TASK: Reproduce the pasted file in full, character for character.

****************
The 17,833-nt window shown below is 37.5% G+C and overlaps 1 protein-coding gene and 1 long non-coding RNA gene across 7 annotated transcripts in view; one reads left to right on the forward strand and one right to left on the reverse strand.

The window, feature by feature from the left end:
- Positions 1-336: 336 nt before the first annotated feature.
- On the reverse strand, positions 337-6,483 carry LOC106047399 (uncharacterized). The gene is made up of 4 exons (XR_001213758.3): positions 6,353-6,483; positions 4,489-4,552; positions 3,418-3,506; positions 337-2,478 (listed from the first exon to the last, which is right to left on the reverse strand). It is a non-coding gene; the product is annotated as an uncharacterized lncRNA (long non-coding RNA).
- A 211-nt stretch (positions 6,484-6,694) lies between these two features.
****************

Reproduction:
The 17,833-nt window shown below is 37.5% G+C and overlaps 1 protein-coding gene and 1 long non-coding RNA gene across 7 annotated transcripts in view; one reads left to right on the forward strand and one right to left on the reverse strand.

The window, feature by feature from the left end:
- Positions 1-336: 336 nt before the first annotated feature.
- On the reverse strand, positions 337-6,483 carry LOC106047399 (uncharacterized). The gene is made up of 4 exons (XR_001213758.3): positions 6,353-6,483; positions 4,489-4,552; positions 3,418-3,506; positions 337-2,478 (listed from the first exon to the last, which is right to left on the reverse strand). It is a non-coding gene; the product is annotated as an uncharacterized lncRNA (long non-coding RNA).
- A 211-nt stretch (positions 6,484-6,694) lies between these two features.